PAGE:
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Critical Intel security patch will slow PCs, servers and Macs

AMD shares rise on news that the performance of millions of Windows PCs, Linux servers and Apple Macs is to be impacted by critical updates for a recently discovered security flaw in Intel chips manufactured in the past 10 years

Work has reportedly begun on updating the Windows and Linux operating systems, with Mac OS likely to follow to address a decade-old security flaw in Intel chips discovered only in late 2017.

The impact of the flaw is potentially huge because Intel’s microprocessors are found in millions of internet and corporate servers as well as business and consumer PCs, with the performance degradation of the security patches potentially as much as 30%, according to The Register. This means if a server has the capacity to support 100 users, this could drop to 70 after the software updates are applied.

Exploiting the flaw could allow attackers access to the core or kernel of operating systems, which is why it needs to be addressed by an update of any operating system running on any computer using the affected Intel chips, but computers using processers made by advanced micro devices (AMD) are not affected.

In an email to the Linux kernel mailing list, AMD said its chips are not affected because “the AMD microarchitecture does not allow memory references, including speculative references, that access higher privileged data when running in a lesser privileged mode when that access would result in a page fault”.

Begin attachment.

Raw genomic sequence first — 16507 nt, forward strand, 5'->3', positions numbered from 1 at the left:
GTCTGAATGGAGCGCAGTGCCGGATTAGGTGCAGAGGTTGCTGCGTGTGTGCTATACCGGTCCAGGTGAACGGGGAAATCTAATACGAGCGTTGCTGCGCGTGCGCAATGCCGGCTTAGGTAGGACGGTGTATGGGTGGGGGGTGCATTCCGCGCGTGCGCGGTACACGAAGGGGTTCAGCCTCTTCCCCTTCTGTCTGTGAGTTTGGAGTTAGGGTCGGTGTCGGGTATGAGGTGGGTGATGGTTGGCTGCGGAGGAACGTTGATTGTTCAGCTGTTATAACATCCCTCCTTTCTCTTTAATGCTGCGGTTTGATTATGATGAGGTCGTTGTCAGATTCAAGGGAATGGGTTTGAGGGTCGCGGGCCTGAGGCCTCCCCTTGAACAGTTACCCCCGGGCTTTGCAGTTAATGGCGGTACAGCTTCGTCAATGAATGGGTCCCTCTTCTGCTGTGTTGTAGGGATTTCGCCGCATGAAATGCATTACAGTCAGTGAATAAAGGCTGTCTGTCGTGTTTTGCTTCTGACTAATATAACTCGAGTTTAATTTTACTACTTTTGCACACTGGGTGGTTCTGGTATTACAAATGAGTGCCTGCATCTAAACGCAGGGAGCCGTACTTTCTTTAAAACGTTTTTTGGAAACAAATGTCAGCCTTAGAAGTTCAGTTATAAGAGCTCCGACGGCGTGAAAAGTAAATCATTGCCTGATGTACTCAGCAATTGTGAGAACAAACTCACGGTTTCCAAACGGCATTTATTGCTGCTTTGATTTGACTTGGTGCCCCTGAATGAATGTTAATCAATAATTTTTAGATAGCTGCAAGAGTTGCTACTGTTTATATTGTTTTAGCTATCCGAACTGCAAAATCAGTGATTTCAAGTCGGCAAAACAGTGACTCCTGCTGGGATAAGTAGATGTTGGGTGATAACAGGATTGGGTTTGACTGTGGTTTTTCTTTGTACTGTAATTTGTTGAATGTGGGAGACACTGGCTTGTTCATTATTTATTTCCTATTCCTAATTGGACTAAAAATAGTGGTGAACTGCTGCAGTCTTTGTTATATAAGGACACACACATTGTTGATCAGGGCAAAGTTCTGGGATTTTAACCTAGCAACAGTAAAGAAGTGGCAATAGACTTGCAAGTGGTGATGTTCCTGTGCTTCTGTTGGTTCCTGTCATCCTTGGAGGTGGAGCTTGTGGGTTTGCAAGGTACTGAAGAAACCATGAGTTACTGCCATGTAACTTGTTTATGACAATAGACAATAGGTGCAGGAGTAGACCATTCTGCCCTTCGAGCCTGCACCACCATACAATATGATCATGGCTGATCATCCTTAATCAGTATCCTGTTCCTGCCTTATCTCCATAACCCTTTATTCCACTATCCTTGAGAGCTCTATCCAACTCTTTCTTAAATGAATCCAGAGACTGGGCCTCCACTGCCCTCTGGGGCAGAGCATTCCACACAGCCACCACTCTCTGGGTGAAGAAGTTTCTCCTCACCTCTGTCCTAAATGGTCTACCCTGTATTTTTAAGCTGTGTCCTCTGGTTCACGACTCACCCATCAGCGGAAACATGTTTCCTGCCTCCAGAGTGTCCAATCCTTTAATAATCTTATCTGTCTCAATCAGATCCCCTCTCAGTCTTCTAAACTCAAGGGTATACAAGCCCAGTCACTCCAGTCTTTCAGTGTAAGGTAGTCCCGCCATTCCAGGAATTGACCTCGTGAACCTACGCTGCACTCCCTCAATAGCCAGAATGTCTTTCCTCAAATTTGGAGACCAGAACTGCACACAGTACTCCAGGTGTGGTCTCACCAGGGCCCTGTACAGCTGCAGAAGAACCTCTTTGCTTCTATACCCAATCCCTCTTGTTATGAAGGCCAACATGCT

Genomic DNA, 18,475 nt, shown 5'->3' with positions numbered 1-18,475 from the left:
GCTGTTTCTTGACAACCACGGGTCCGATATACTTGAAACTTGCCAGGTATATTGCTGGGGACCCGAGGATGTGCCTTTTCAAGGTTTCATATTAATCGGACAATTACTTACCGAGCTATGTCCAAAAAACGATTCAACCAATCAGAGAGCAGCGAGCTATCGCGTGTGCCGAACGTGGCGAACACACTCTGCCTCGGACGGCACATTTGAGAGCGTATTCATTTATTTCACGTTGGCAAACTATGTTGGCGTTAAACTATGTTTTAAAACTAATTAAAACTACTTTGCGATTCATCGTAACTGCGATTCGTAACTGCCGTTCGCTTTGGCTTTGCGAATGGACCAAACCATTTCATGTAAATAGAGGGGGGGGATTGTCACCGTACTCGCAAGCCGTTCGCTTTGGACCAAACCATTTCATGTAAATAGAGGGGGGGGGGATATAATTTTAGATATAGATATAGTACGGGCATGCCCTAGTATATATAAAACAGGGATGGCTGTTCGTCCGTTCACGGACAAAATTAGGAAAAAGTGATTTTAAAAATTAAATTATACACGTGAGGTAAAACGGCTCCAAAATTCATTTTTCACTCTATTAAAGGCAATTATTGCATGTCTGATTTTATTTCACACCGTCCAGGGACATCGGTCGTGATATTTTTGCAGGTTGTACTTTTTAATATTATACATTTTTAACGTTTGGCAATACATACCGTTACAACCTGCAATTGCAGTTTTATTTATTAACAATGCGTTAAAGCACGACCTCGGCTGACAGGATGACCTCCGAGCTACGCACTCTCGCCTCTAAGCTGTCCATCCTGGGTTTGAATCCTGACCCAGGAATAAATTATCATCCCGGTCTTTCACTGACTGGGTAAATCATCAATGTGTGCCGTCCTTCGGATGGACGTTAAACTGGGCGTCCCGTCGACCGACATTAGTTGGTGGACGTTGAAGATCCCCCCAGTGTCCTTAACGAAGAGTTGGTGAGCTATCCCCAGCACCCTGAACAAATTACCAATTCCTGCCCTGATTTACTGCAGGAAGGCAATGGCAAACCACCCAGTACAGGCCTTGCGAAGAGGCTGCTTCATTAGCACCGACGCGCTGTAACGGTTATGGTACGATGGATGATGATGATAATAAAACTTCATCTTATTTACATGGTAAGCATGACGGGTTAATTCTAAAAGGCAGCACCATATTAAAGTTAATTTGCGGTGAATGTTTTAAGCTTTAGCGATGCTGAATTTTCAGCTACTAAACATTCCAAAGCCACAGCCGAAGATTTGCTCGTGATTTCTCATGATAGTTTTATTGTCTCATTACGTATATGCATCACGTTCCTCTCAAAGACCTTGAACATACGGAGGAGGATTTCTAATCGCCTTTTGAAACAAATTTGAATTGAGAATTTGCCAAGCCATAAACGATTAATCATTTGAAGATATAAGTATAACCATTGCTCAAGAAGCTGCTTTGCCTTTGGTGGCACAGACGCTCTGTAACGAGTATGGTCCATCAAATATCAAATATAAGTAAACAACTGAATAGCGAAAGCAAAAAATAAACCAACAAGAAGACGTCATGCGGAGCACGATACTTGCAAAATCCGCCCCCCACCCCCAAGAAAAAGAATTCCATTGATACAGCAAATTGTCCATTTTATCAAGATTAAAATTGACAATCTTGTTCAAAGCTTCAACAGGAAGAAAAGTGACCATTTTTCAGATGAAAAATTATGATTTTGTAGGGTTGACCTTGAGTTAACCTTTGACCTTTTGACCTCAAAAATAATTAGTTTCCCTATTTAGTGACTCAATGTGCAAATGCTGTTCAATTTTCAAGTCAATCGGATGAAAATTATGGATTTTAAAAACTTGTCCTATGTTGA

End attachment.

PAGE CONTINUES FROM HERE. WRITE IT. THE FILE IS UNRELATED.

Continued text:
The severity of the security flaw in the Intel chips also means operating system updates should be applied as soon as they are available because the kernel typically contains confidential data such as passwords, login keys and files cached from disk, which could be useful to attackers.

Access to the kernel also means attackers could potentially disable any security functions and execute malicious code, The Telegraph reports.

Although Intel has not commented on the flaw publically, the chip maker has reportedly warned software suppliers such as Microsoft, Amazon and Apple. More details of the flaw are expected to be made public once software suppliers have issued security updates.

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The security updates to make the kernel inaccessible to any software outside the operating system are expected within a week.

Only once these updates have been applied will the exact performance impact for specific Intel chips, operating systems and applications become clear.

News of the Intel chip security flaw has led to a surge in the share price of rival AMD, according to Bloomberg. AMD shares reportedly surged as much as 6.2% to $11.66 in early trading on 3 January, while Intel fell 2% to $45.90.

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